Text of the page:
Using Sex to Sell:
So, now that we have a little bit of historical context, I can better explain how second-wave feminists differ from many younger women in their response to the decisions by female athletes to pose in ways that emphasise their sexuality over their hard- earned athlete status.
Second-wave feminists typically take offense to the overtly sexualized displays of female athletes. For example, Varda Burstyn, author of multiple books on women’s rights and sport, argued that as the product of “a backlash against women” such images diminish their power, trivialize their strength, and put them in their sexual place”. Donna Lopiano, the executive director of the Women’s Sports Foundation in the US, also argued that, “any exposure in a sports magazine that minimizes athletic achievement and skill and emphasizes the female athlete as a sex object is insulting and degrading”.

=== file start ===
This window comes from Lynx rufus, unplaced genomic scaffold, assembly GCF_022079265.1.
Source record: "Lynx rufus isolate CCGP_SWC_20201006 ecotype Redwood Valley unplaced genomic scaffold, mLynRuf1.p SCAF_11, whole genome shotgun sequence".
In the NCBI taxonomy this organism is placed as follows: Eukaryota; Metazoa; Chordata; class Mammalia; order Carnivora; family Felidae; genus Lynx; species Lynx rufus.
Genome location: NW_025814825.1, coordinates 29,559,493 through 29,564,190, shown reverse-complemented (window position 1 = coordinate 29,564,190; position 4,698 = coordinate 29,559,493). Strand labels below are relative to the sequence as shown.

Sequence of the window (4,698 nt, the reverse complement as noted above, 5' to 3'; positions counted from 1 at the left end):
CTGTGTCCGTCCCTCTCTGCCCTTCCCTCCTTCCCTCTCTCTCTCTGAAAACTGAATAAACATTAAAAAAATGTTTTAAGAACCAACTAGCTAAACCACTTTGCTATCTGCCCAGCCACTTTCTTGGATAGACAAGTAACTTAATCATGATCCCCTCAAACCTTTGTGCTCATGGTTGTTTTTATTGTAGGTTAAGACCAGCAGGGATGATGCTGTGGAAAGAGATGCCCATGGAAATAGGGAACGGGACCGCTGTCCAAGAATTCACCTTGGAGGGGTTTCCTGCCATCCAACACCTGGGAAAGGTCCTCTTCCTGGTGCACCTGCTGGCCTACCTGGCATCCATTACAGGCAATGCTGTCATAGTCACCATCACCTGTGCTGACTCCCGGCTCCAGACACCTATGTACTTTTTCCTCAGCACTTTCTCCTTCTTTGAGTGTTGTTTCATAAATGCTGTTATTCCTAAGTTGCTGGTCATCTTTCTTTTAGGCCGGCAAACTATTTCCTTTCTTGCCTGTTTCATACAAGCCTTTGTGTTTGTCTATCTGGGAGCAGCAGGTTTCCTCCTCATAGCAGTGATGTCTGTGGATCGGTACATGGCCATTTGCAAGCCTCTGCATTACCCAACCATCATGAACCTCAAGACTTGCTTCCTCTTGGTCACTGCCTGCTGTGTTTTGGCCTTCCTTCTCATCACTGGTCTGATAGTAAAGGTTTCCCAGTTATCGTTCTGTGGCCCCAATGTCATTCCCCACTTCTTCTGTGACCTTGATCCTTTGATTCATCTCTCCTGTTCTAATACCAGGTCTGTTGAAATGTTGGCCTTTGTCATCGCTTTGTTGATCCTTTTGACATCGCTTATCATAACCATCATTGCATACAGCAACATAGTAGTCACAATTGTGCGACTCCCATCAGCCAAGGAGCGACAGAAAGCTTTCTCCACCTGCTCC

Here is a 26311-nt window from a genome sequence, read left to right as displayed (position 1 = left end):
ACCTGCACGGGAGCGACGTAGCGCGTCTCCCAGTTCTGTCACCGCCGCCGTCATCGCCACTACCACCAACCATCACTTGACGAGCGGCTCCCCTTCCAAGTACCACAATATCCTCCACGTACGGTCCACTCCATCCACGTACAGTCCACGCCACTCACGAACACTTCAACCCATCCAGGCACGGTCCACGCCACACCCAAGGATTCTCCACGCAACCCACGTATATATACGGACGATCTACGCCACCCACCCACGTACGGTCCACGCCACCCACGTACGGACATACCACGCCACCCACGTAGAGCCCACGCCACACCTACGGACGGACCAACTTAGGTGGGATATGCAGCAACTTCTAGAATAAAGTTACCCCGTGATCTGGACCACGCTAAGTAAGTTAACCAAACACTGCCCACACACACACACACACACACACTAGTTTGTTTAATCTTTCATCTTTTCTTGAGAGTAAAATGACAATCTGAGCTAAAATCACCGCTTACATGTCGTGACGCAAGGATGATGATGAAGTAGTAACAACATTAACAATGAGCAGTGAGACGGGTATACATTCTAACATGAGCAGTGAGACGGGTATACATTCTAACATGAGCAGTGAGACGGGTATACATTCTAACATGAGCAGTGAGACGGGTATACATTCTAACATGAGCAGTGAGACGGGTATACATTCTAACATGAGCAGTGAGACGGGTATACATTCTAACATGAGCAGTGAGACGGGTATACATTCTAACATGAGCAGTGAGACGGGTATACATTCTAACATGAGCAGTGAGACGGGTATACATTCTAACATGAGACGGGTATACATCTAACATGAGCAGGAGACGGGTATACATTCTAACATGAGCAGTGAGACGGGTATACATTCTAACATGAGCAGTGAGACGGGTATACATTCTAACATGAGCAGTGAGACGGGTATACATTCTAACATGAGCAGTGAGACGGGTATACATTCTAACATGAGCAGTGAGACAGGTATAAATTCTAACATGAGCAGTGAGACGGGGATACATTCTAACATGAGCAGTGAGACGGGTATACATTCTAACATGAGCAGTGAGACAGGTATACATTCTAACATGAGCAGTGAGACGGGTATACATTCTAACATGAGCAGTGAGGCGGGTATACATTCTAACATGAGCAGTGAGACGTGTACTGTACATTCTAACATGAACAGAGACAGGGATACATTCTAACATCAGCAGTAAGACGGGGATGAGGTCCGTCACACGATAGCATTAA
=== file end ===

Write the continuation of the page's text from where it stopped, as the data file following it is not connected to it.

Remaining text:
In contrast, third-wave feminists recognize that some women are making conscious decisions about the display of their bodies and are not necessarily exploited or manipulated. According to Leslie Heywood and Shari L. Dworkin, authors of Built to Win: The Female Athlete as Cultural Icon, representations of women’s bodies coded as athletic can work to “redeem female sexuality and make it visible as an assertion of